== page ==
Sunday, June 2, 2013

Sunday morning toons: Saying buh-bye

From a global, geopolitical perspective, there are certainly more important topics this week than the news that Michele Bachmann (R - naturally MN - incomprehensibly) won't be running for re-election to the House. But from the perspective of working cartoonists who appreciate a short work-day every now and then as much as the rest of us, it was a sad piece of news.

On the other hand, p3 is proud this week to inaugurate a new award in political cartooning: the p3 Distinguished Shouting-At-Clouds Cross. Details below.

Today's toons were selected by the same humorless people who complied the NRA's enemies list -- except that we got ones they didn't like, or didn't get, or both -- from the week's pages at Cartoon Movement, GoComics,, Time,, Daryl Cagle, and other fine sources.

p3 Picks of the Week: Mike Luckovich, Jack Ohman, J. D. Crowe, , Dave Granlund, Pat Bagley, Walt Handlesman, Rob Rogers, Adam Zyglis, Kevin Siers, Joel Pett, Matt Wuerker, Jen Sorenson, and Monte Wolverton.

p3 Best of Show: Lee Judge.

p3 Legion of Honor: Jim Morin.

p3 Certificate of Harmonic Toon Convergence, Part 1: Bruce Plante, and Steve Sack.

p3 Certificate of Harmonic Toon Convergence, Part 2: Joe Heller and R. J. Matson.

p3 Porcelain Cross: Rick McGee.

Memorial Day mythos being what it is, there was no real point in awarding a p3 Certificate for Harmonic Toon Convergence for cartoons commemorating it this week; we'd have had to award them to about half the practicing cartoonists in the country. Instead, we are proud to introduce a newly-commissioned honor: the p3 Distinguished Shouting-At-Clouds Cross, awarded to Ted Rall for not only noticing that there are only a few visual tropes that get worked, over and over, in Memorial Day editorial cartoons, and pointing out that Memorial Day cartooning can be an opportunity to indulge in easy nationalism, but also demonstrating that there's almost no cartoon out there that can't be nitpicked out of context or willfully misread by a sufficiently determined reader.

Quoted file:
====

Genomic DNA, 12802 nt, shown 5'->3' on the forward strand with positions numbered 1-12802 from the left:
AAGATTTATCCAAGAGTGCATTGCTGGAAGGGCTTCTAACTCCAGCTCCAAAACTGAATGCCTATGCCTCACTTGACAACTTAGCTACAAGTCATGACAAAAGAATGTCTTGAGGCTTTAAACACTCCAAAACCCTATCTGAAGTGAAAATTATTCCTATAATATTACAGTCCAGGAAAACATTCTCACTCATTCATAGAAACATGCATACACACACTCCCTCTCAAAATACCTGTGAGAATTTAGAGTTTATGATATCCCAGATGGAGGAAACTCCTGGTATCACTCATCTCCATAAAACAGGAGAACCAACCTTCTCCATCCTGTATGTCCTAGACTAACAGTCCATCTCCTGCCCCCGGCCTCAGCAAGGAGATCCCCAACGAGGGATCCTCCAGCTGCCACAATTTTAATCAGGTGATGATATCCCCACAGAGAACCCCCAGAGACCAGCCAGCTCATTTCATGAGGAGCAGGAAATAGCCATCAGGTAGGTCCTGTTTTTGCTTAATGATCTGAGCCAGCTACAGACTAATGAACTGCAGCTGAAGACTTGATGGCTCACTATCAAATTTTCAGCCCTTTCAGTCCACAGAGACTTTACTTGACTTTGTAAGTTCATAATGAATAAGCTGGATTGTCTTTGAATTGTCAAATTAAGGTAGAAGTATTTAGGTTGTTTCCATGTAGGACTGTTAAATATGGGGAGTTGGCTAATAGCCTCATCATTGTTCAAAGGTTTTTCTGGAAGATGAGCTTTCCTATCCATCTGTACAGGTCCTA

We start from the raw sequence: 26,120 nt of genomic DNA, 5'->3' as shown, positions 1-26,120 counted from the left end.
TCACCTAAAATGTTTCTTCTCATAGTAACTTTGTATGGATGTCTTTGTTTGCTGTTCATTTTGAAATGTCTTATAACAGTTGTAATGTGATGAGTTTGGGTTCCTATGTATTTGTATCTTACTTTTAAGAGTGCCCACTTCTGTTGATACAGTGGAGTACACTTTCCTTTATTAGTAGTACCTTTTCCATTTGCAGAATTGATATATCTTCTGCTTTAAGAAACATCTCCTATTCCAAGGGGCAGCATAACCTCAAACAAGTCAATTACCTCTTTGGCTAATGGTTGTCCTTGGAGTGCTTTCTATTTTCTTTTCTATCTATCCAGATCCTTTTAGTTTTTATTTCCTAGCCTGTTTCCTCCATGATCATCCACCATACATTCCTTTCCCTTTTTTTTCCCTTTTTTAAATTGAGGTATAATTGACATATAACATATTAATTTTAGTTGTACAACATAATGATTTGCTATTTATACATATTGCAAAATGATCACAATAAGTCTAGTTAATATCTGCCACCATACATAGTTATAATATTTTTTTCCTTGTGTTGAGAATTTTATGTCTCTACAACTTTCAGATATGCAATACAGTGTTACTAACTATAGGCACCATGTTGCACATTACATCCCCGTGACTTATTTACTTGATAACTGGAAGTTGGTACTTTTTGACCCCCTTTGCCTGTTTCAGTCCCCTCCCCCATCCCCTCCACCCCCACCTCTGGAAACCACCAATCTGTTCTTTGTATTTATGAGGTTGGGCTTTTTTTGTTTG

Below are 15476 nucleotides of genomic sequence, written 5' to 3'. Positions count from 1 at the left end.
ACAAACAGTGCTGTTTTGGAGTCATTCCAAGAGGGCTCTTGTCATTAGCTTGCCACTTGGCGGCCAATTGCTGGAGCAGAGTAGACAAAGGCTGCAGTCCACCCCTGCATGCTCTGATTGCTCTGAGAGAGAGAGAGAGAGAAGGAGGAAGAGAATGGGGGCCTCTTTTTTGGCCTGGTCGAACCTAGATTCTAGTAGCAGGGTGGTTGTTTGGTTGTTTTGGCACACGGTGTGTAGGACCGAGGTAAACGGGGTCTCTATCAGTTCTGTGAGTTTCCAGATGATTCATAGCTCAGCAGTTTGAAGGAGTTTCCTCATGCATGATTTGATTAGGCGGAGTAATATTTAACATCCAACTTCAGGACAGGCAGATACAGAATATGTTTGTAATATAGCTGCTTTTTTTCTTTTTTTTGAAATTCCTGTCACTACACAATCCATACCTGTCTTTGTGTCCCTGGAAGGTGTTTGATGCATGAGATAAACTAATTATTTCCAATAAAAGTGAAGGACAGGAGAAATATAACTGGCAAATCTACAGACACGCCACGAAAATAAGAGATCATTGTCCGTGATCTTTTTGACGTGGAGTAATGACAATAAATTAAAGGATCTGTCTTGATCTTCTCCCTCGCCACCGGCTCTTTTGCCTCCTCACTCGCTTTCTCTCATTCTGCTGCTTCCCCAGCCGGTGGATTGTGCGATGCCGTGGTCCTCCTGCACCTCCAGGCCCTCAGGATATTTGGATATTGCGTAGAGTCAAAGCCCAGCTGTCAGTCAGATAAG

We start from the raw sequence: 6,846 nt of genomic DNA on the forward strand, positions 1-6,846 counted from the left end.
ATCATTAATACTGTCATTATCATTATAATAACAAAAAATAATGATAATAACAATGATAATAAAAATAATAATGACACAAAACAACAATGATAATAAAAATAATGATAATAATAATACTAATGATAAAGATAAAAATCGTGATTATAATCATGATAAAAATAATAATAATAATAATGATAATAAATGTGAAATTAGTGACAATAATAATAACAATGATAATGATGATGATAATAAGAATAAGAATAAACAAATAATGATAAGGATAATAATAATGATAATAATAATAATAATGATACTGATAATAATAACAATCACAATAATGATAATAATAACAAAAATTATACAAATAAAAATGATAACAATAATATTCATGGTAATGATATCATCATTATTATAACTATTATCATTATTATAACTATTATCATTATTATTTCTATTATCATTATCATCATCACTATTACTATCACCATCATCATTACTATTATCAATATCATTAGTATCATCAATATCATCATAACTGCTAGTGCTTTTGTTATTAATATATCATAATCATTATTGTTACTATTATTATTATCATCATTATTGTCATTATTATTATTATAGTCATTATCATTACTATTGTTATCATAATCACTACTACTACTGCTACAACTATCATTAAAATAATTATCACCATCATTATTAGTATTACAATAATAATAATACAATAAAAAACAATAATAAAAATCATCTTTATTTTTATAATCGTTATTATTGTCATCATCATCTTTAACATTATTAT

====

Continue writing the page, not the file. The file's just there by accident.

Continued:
p3 World Toon Review: Patrick Chappatte (Switzerland), Giacomo Cardelli (Italy), Luke Watson (Australia), and Tjeerd Royaards (Netherlands),

Ann Telnaes looks ahead to Nino's busy summer.

Mark Fiore presents the next step in Obama's war on constitutionally authorized war.

Taiwan's Next Media Animation looks at the shame brought upon the Hamburgler, Mayor McCheese, and, of course, the Red-Wigged One.

Tom Tomorrow celebrates the career of a man who became famous by hiding under a table in a hotel room in Baghdad.

Keith Knight has his Indiana Jones moment.

Tom the Dancing Bug presents the the latest adventure of Lucky Duck. (As always, p3 readers who aren't familiar with the underlying joke are encouraged to go here.)

Red Meat's Milkman Dan contemplates the message he's sending.

Destination Earth:  Producer John Sutherland had a modest career in the 1950s cranking animated parables about conservative principles (of the comparatively modest 1950s variety) for theatrical and corporate release. This one, “Destination Earth” (1956), directed by Carl Urbano, was bankrolled by the American Petroleum Institute, with predictable results. The mustachioed ruler is said by some to be a stand-in for Josef Stalin. Maybe. Fans of Bullwinkle and Dudley Do-Right (for whom he would serve as writer and voice talent a few years later) may be interested to see Bill Scott's name among the credited writers for “Destination Earth.” (The p3 Sunday toon review has given the treatment to two other animated shorts by Sutherland preaching conservative principles,  sponsored by right-wing redoubt Harding University, here and here.)

If your browser won't display the embedded version, click here.

The p3 Big Oregon Toon Block:

Matt Bors urges us: Don't let the thing you're worrying about now compromise your ability to worry about the next thing.

Jesse Springer celebrates the Oregon student who spoke up when he heard his classmate was planning to bring bombs and guns to school:

Test your toon-captioning kung fu at The New Yorker's weekly caption-the-cartoon contest. (Rules here.)

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